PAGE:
The Great Green Room Debate

3 weeks ago

BY Tito Diaz

The Great Green Room Debate

Recently, author and podcaster, Natalie Runion shared a thought regarding the classic church green room. She received quite a response for and against having a green room. My wife literally just got done reading her book, Raised To Stay, and has been raving about it. I haven’t gotten a chance to read it, however I understand the book is “An honest exploration of disappointment with the church” and “is for anyone weary of God’s people, but longing to keep their faith in God”. In other words, we should all be passionately pursuing Jesus, while forgiving others along the way. Natalie alludes in this recent post that the green room has some healthy uses, however like many things in the church, it has been abused. 

“Stage ministries” are one of a few areas of the church that seem to be elevated above others. Often times members are unwilling to serve, unless it is on the stage. “My calling is to worship leading. I’m not called to kids. It’s not my gifting.”   Well, you’re not called to the couch in the green room either. Your gifting isn’t snack eating. Wait a minute…I think MY gifting actually is snack eating. You get what I’m saying! We’re all called to serve, and not just areas we feel gifted. A church is a lot like a family. The church building or venue is a lot like the family’s home. Having a family is a blessing, but a blessing with responsibilities. In a home, no one is gifted to do the dishes, but they still gotta get done. If someone on the team feels like the only way they can serve the church is on the platform, then there’s more discipleship needed before they belong there. (BTW there is a name for people who are called to serve kid’s and the next generation. They’re called Christians.)

Many green rooms are equipped with comfortable furniture, stocked with what seems like a Marriott styled continental breakfast and many even have a live feed of the service to ensure they only have to exit at the exact time they are needed.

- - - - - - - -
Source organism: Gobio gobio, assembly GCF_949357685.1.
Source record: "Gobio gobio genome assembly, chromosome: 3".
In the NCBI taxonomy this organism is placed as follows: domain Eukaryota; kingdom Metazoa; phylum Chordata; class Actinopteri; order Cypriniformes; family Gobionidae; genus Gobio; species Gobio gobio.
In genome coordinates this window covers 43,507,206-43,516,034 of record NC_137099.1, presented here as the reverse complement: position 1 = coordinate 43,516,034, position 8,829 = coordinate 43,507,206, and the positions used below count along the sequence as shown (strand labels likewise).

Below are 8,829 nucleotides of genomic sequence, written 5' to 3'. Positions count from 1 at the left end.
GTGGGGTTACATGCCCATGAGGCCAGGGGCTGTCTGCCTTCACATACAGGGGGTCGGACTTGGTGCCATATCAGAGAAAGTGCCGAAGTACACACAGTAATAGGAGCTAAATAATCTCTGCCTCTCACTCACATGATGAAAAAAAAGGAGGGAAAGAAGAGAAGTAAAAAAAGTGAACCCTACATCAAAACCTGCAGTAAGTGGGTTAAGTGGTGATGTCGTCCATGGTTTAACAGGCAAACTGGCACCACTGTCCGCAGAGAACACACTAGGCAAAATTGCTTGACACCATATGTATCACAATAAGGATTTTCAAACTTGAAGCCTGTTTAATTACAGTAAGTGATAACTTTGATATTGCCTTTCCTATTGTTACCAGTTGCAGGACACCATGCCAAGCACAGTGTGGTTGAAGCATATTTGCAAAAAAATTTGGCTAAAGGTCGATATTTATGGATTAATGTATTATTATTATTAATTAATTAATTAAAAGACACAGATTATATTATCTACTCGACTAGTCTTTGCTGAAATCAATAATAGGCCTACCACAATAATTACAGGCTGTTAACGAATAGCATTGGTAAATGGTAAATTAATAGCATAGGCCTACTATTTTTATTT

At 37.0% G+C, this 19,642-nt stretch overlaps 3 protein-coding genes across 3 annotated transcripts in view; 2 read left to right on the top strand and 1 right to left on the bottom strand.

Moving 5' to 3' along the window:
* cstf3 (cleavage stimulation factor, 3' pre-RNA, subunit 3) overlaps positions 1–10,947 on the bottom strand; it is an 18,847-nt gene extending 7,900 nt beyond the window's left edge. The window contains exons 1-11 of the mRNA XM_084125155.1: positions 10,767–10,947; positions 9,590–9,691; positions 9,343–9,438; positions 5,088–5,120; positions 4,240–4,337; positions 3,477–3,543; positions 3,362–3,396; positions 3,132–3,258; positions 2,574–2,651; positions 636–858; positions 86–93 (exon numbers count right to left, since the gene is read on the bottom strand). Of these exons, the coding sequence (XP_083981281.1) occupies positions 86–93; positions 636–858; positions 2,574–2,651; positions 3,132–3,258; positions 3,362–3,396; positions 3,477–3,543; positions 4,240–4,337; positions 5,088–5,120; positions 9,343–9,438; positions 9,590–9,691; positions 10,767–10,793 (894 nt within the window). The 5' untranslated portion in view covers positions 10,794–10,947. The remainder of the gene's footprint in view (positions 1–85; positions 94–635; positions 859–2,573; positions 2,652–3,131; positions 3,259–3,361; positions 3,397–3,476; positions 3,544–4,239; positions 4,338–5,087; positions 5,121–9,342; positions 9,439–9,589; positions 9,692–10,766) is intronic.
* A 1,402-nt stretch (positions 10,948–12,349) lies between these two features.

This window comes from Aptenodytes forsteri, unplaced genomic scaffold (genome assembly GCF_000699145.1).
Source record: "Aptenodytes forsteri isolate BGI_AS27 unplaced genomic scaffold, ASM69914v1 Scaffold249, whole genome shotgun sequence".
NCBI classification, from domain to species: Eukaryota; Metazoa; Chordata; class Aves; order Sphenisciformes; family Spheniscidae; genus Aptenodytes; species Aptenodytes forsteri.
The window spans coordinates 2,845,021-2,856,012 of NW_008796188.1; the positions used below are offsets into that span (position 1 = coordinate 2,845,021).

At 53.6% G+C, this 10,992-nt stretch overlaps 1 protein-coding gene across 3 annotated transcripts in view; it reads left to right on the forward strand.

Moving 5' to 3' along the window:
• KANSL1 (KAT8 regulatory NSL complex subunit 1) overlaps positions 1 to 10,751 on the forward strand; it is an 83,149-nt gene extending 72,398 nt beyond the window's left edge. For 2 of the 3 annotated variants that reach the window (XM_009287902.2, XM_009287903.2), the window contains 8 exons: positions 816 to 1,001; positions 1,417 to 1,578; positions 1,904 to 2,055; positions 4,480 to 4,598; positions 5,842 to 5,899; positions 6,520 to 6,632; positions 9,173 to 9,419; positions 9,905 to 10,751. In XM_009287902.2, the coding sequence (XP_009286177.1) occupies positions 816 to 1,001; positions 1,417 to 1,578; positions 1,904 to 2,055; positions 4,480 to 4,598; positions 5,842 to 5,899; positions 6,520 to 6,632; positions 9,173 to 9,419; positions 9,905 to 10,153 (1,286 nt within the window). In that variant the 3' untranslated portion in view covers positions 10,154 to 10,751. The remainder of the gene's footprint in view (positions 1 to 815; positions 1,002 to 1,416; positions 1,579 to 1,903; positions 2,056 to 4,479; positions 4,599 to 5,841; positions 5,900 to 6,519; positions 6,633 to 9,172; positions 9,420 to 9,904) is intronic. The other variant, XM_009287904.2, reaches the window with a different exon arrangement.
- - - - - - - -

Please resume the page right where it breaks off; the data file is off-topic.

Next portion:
Often times it’s these more elevated ministries have access to a green room. Many green rooms are equipped with comfortable furniture, stocked with what seems like a Marriott styled continental breakfast and many even have a live feed of the service to ensure they only have to exit at the exact time they are needed.  Meanwhile, other ministry volunteers have a 4×8 sized closet with a handful of granola bars, some mints and water bottles. Having a green room is not overtly sinful, but like old school JC Penny family photos, it’s not a good look. It screams of exclusivity and privilege for those serving on the platform as opposed to those serving behind the scenes. 

Here are a couple common reasons why some justify hiding most of the morning in a green room:

“I’m an introvert”

It is true, being around many people and trying to make small talk can be draining. Especially for an introvert. Being introverted, however, is not an excuse to be isolated. Can mingling with people you don’t know very well be uncomfortable? Sure, however comfort should not be our aim when we serve others. There are times we need to simply be sacrificial and fight through the awkwardness. Sunday mornings are definitely one of those times. At Rhiza, we teach our volunteers to “be awkward so others don’t have to be”.

If a volunteer is so burned out that they absolutely have to be in the green room in between services, then maybe they need to take a break from serving altogether for a season.

“I’m feeling tired and burned out”

I’ll say this and move on. If a volunteer is so burned out that they absolutely have to be in the green room in between services, then maybe they need to take a break from serving altogether for a season.

Preparing to write this blog I asked our Worship Pastor, Frankie Krasinski, what are some reasons that led Rhiza to not have a green room. He responded simply “I’ve never seen a green room culture that I like. We’re here to serve, not be pampered.” I don’t mean for this to be a sweeping statement of any church that has a green room. In fact, I recently taught at a church that had a green room. Their team had a lovely spirit and were hardly in the room, because they were out in the lobby connecting with folks.  I’m really focusing more on the celebrity culture that is expressed by a spirit of entitlement and exclusive attitude.